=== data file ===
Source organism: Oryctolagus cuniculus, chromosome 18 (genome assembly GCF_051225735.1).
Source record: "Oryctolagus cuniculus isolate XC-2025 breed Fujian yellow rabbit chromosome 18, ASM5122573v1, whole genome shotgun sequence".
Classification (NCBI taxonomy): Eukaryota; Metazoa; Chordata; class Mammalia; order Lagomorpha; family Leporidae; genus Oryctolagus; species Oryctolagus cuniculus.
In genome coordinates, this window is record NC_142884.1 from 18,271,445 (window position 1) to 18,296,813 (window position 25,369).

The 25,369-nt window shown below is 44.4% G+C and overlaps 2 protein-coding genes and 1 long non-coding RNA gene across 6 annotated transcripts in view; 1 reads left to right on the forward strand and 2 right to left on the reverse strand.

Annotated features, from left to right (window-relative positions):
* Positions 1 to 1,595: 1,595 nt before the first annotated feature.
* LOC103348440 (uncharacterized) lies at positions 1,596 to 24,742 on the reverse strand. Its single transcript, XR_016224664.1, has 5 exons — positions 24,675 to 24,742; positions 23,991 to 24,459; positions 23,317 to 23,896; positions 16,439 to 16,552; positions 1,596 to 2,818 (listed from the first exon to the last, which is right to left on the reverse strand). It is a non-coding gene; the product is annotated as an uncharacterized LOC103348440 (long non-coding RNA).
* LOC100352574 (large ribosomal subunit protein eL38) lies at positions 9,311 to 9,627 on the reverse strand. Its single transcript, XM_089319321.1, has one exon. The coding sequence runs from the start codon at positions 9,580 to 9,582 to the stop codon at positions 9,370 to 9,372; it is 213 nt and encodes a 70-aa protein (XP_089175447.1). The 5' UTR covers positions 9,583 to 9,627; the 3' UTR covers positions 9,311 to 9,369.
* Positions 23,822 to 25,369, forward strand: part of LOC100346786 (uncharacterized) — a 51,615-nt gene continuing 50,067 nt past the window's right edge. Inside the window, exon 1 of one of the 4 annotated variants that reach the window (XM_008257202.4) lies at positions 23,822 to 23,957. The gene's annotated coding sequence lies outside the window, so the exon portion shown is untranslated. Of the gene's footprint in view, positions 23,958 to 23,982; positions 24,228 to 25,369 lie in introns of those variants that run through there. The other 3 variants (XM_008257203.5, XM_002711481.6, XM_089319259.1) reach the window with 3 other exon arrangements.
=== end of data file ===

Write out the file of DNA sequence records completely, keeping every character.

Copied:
Source organism: Oryctolagus cuniculus, chromosome 18 (genome assembly GCF_051225735.1).
Source record: "Oryctolagus cuniculus isolate XC-2025 breed Fujian yellow rabbit chromosome 18, ASM5122573v1, whole genome shotgun sequence".
Classification (NCBI taxonomy): Eukaryota; Metazoa; Chordata; class Mammalia; order Lagomorpha; family Leporidae; genus Oryctolagus; species Oryctolagus cuniculus.
In genome coordinates, this window is record NC_142884.1 from 18,271,445 (window position 1) to 18,296,813 (window position 25,369).

The 25,369-nt window shown below is 44.4% G+C and overlaps 2 protein-coding genes and 1 long non-coding RNA gene across 6 annotated transcripts in view; 1 reads left to right on the forward strand and 2 right to left on the reverse strand.

Annotated features, from left to right (window-relative positions):
* Positions 1 to 1,595: 1,595 nt before the first annotated feature.
* LOC103348440 (uncharacterized) lies at positions 1,596 to 24,742 on the reverse strand. Its single transcript, XR_016224664.1, has 5 exons — positions 24,675 to 24,742; positions 23,991 to 24,459; positions 23,317 to 23,896; positions 16,439 to 16,552; positions 1,596 to 2,818 (listed from the first exon to the last, which is right to left on the reverse strand). It is a non-coding gene; the product is annotated as an uncharacterized LOC103348440 (long non-coding RNA).
* LOC100352574 (large ribosomal subunit protein eL38) lies at positions 9,311 to 9,627 on the reverse strand. Its single transcript, XM_089319321.1, has one exon. The coding sequence runs from the start codon at positions 9,580 to 9,582 to the stop codon at positions 9,370 to 9,372; it is 213 nt and encodes a 70-aa protein (XP_089175447.1). The 5' UTR covers positions 9,583 to 9,627; the 3' UTR covers positions 9,311 to 9,369.
* Positions 23,822 to 25,369, forward strand: part of LOC100346786 (uncharacterized) — a 51,615-nt gene continuing 50,067 nt past the window's right edge. Inside the window, exon 1 of one of the 4 annotated variants that reach the window (XM_008257202.4) lies at positions 23,822 to 23,957. The gene's annotated coding sequence lies outside the window, so the exon portion shown is untranslated. Of the gene's footprint in view, positions 23,958 to 23,982; positions 24,228 to 25,369 lie in introns of those variants that run through there. The other 3 variants (XM_008257203.5, XM_002711481.6, XM_089319259.1) reach the window with 3 other exon arrangements.